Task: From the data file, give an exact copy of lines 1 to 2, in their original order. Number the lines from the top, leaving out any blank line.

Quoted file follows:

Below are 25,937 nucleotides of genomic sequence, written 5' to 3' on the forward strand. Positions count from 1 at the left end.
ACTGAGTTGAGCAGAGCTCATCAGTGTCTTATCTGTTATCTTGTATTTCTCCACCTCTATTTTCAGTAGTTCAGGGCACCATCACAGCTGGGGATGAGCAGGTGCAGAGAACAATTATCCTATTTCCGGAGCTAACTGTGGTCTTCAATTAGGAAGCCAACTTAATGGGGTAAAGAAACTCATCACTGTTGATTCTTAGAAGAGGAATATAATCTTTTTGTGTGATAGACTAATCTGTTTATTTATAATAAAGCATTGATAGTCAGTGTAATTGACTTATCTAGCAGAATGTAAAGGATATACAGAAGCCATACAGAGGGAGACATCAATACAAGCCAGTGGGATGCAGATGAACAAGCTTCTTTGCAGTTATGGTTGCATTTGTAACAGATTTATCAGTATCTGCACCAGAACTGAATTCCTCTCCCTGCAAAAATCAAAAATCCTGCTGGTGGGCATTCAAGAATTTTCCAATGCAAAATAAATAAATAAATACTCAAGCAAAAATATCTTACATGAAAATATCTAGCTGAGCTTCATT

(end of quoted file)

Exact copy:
Below are 25,937 nucleotides of genomic sequence, written 5' to 3' on the forward strand. Positions count from 1 at the left end.
ACTGAGTTGAGCAGAGCTCATCAGTGTCTTATCTGTTATCTTGTATTTCTCCACCTCTATTTTCAGTAGTTCAGGGCACCATCACAGCTGGGGATGAGCAGGTGCAGAGAACAATTATCCTATTTCCGGAGCTAACTGTGGTCTTCAATTAGGAAGCCAACTTAATGGGGTAAAGAAACTCATCACTGTTGATTCTTAGAAGAGGAATATAATCTTTTTGTGTGATAGACTAATCTGTTTATTTATAATAAAGCATTGATAGTCAGTGTAATTGACTTATCTAGCAGAATGTAAAGGATATACAGAAGCCATACAGAGGGAGACATCAATACAAGCCAGTGGGATGCAGATGAACAAGCTTCTTTGCAGTTATGGTTGCATTTGTAACAGATTTATCAGTATCTGCACCAGAACTGAATTCCTCTCCCTGCAAAAATCAAAAATCCTGCTGGTGGGCATTCAAGAATTTTCCAATGCAAAATAAATAAATAAATACTCAAGCAAAAATATCTTACATGAAAATATCTAGCTGAGCTTCATT